Moore space: Henry Moore Studios & Gardens extension 01.08.17

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Hugh Broughton’s design in Hertfordshire manages to be both sensitive to the sculptor’s legacy and surprisingly un-Moore-like

The Henry Moore Foundation in the small hamlet of Perry Green is an oasis. The sculptor’s home and workshop from 1940 until his death comprises a scattering of houses, barns, sheds, greenhouses and sculptures, set amid 70 acres of Hertfordshire countryside. Open during the summer months, but faced with a burgeoning exhibition, grants and talks programme, increasing visitor numbers, and a growing collection that already comprises more than 750,000 items, the need for new facilities, and presumably income streams, was pressing.

Hugh Broughton Architects was brought in to deliver an archive and visitor centre at a cost of £7 million, having previously designed a sculpture store for the Foundation. An exacting brief demanded sympathy and restraint to preserve the domestic and rural atmosphere, and to ensure that Moore’s sculptures remained the principal focus, yet also required 1,100sq m of robust, efficient space. Initially conceived as a new courtyard building, the two elements were later separated to reduce cost. Broughton says: ‘This proved to be the genesis of a new strategy of reusing existing structures … The more we thought about it, the more that started to chime with Moore’s whole ethos towards the estate, far more than a brand new building would have done. All his various studios and workshops were really agricultural sheds, or workmanlike buildings, utilising existing structures.’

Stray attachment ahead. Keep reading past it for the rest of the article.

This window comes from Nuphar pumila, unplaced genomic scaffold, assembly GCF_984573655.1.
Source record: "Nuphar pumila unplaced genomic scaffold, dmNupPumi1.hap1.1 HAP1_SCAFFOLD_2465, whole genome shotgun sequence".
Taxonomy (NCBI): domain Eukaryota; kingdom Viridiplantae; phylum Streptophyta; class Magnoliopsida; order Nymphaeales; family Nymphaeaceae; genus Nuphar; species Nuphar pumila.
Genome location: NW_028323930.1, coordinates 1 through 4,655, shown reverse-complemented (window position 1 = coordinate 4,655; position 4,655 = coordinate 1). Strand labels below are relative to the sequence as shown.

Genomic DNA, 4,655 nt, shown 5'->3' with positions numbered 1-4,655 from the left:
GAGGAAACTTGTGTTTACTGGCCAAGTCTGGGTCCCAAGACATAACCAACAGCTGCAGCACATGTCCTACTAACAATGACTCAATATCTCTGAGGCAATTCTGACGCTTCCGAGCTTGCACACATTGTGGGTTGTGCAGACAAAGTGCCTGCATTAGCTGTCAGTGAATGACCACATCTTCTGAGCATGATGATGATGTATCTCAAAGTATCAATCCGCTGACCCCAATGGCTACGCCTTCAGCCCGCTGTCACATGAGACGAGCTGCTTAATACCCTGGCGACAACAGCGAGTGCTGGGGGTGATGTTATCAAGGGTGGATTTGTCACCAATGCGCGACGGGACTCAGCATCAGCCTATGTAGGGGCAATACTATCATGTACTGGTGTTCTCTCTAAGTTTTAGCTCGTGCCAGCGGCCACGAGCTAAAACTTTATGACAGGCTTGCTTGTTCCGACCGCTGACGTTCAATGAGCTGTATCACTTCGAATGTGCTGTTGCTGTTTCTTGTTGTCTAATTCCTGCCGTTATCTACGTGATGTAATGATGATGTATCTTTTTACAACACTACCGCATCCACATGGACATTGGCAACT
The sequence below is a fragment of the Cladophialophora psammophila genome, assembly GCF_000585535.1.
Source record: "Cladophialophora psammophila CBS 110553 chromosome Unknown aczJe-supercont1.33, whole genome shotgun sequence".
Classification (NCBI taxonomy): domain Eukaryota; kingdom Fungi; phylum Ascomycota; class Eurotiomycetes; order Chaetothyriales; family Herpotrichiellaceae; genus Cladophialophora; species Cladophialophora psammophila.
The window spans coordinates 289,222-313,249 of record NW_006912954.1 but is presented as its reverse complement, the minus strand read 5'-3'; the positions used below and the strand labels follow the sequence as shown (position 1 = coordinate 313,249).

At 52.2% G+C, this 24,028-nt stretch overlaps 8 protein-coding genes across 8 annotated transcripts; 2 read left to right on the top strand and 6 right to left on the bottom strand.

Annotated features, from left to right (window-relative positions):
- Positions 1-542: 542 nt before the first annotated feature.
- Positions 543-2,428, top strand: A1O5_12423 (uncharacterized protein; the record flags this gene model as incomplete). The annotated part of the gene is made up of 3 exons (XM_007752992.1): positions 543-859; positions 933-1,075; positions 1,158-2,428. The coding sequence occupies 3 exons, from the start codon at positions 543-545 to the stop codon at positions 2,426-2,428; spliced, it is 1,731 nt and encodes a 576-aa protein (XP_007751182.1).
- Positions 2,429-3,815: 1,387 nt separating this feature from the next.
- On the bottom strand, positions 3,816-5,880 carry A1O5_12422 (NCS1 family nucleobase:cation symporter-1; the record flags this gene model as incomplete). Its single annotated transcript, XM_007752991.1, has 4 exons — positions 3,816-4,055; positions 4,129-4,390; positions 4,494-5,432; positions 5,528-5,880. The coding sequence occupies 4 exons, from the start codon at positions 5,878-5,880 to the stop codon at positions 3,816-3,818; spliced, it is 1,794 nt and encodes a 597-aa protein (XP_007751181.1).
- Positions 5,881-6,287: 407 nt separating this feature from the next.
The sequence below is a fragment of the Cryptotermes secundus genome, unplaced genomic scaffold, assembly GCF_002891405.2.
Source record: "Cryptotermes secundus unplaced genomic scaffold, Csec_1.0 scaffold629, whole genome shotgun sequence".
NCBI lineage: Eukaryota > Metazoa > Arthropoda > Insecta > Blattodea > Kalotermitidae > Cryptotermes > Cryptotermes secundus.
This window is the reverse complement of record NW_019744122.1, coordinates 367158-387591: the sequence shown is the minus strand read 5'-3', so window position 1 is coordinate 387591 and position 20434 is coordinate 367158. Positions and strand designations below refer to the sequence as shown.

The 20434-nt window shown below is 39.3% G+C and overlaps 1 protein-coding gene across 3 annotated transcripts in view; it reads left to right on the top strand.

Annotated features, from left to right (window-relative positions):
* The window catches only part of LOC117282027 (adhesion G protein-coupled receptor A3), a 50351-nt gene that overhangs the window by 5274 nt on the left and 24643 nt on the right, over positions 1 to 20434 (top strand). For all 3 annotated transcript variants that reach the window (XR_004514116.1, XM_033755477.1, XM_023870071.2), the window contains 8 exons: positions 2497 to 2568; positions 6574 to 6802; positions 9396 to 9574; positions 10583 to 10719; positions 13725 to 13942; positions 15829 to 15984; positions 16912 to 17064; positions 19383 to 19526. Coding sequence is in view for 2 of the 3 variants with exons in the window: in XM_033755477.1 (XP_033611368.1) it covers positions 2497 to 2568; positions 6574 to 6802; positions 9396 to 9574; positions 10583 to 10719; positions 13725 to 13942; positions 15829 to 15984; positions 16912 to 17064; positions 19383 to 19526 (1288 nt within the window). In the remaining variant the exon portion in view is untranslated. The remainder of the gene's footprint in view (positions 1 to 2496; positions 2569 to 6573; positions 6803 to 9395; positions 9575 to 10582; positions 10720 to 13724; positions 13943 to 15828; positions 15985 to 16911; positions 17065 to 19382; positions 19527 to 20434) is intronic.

This approach resulted in moderation rather than revolution. A certain licence was possible to the north of the site, where the archive has been attached to a former dwelling, now refurbished to provide offices and paper storage. The new Corten addition houses a library and climate-controlled rooms for photographic, film and electronic items, all designed precisely around possible future growth in the collection. Although brick and timber were considered, there was an appeal in selecting a material that did not feature in Moore’s highly varied practice, thus avoiding kitsch. Corten will also weather to a variegated surface, harmonising with surrounding foliage and roof tiles.